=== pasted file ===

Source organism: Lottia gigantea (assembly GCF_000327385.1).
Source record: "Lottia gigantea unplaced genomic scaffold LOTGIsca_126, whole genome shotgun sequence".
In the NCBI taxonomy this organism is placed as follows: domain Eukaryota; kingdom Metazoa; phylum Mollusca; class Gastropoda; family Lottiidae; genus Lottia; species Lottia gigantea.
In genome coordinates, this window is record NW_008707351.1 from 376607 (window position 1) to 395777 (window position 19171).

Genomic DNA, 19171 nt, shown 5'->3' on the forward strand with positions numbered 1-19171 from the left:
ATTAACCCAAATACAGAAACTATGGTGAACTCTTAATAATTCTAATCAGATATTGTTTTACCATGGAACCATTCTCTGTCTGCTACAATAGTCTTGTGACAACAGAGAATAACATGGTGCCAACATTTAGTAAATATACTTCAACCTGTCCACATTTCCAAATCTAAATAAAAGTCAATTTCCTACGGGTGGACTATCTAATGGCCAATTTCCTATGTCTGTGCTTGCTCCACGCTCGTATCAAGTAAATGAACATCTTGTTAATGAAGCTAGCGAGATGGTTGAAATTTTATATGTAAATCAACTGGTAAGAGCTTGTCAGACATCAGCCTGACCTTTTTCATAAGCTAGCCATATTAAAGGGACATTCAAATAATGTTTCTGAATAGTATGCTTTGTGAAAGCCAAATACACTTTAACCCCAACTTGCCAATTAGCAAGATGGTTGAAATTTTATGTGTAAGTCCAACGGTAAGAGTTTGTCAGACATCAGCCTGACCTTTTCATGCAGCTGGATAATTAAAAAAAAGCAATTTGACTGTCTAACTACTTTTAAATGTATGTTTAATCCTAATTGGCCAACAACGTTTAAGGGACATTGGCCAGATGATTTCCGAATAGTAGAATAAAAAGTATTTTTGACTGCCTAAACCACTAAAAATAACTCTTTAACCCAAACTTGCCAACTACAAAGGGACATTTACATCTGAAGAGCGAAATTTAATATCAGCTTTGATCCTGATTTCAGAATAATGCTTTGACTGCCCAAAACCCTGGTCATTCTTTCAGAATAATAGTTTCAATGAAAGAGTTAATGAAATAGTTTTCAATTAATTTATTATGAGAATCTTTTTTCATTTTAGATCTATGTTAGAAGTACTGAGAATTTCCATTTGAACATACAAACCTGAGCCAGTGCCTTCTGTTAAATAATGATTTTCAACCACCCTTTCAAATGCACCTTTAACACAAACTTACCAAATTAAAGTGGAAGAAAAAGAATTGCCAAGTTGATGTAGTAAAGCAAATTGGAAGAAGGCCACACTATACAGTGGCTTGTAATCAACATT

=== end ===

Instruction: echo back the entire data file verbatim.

Source organism: Lottia gigantea (assembly GCF_000327385.1).
Source record: "Lottia gigantea unplaced genomic scaffold LOTGIsca_126, whole genome shotgun sequence".
In the NCBI taxonomy this organism is placed as follows: domain Eukaryota; kingdom Metazoa; phylum Mollusca; class Gastropoda; family Lottiidae; genus Lottia; species Lottia gigantea.
In genome coordinates, this window is record NW_008707351.1 from 376607 (window position 1) to 395777 (window position 19171).

Genomic DNA, 19171 nt, shown 5'->3' on the forward strand with positions numbered 1-19171 from the left:
ATTAACCCAAATACAGAAACTATGGTGAACTCTTAATAATTCTAATCAGATATTGTTTTACCATGGAACCATTCTCTGTCTGCTACAATAGTCTTGTGACAACAGAGAATAACATGGTGCCAACATTTAGTAAATATACTTCAACCTGTCCACATTTCCAAATCTAAATAAAAGTCAATTTCCTACGGGTGGACTATCTAATGGCCAATTTCCTATGTCTGTGCTTGCTCCACGCTCGTATCAAGTAAATGAACATCTTGTTAATGAAGCTAGCGAGATGGTTGAAATTTTATATGTAAATCAACTGGTAAGAGCTTGTCAGACATCAGCCTGACCTTTTTCATAAGCTAGCCATATTAAAGGGACATTCAAATAATGTTTCTGAATAGTATGCTTTGTGAAAGCCAAATACACTTTAACCCCAACTTGCCAATTAGCAAGATGGTTGAAATTTTATGTGTAAGTCCAACGGTAAGAGTTTGTCAGACATCAGCCTGACCTTTTCATGCAGCTGGATAATTAAAAAAAAGCAATTTGACTGTCTAACTACTTTTAAATGTATGTTTAATCCTAATTGGCCAACAACGTTTAAGGGACATTGGCCAGATGATTTCCGAATAGTAGAATAAAAAGTATTTTTGACTGCCTAAACCACTAAAAATAACTCTTTAACCCAAACTTGCCAACTACAAAGGGACATTTACATCTGAAGAGCGAAATTTAATATCAGCTTTGATCCTGATTTCAGAATAATGCTTTGACTGCCCAAAACCCTGGTCATTCTTTCAGAATAATAGTTTCAATGAAAGAGTTAATGAAATAGTTTTCAATTAATTTATTATGAGAATCTTTTTTCATTTTAGATCTATGTTAGAAGTACTGAGAATTTCCATTTGAACATACAAACCTGAGCCAGTGCCTTCTGTTAAATAATGATTTTCAACCACCCTTTCAAATGCACCTTTAACACAAACTTACCAAATTAAAGTGGAAGAAAAAGAATTGCCAAGTTGATGTAGTAAAGCAAATTGGAAGAAGGCCACACTATACAGTGGCTTGTAATCAACATT